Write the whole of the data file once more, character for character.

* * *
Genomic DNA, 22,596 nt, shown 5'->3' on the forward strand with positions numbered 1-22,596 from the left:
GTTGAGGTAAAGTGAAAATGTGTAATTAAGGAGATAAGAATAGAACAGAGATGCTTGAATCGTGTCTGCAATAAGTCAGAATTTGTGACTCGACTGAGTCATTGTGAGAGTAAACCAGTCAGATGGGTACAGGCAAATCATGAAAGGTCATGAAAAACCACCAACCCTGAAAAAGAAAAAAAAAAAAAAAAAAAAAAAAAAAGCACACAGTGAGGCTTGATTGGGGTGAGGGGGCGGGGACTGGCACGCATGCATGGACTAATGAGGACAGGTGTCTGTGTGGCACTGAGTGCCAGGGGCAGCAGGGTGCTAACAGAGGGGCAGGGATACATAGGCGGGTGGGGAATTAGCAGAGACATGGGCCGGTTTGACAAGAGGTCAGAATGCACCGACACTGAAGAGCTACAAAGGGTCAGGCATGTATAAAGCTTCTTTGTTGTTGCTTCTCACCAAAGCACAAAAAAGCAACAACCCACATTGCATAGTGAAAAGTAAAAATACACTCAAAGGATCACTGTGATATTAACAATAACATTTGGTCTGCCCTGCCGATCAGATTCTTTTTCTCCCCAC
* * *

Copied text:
Genomic DNA, 22,596 nt, shown 5'->3' on the forward strand with positions numbered 1-22,596 from the left:
GTTGAGGTAAAGTGAAAATGTGTAATTAAGGAGATAAGAATAGAACAGAGATGCTTGAATCGTGTCTGCAATAAGTCAGAATTTGTGACTCGACTGAGTCATTGTGAGAGTAAACCAGTCAGATGGGTACAGGCAAATCATGAAAGGTCATGAAAAACCACCAACCCTGAAAAAGAAAAAAAAAAAAAAAAAAAAAAAAAAAGCACACAGTGAGGCTTGATTGGGGTGAGGGGGCGGGGACTGGCACGCATGCATGGACTAATGAGGACAGGTGTCTGTGTGGCACTGAGTGCCAGGGGCAGCAGGGTGCTAACAGAGGGGCAGGGATACATAGGCGGGTGGGGAATTAGCAGAGACATGGGCCGGTTTGACAAGAGGTCAGAATGCACCGACACTGAAGAGCTACAAAGGGTCAGGCATGTATAAAGCTTCTTTGTTGTTGCTTCTCACCAAAGCACAAAAAAGCAACAACCCACATTGCATAGTGAAAAGTAAAAATACACTCAAAGGATCACTGTGATATTAACAATAACATTTGGTCTGCCCTGCCGATCAGATTCTTTTTCTCCCCAC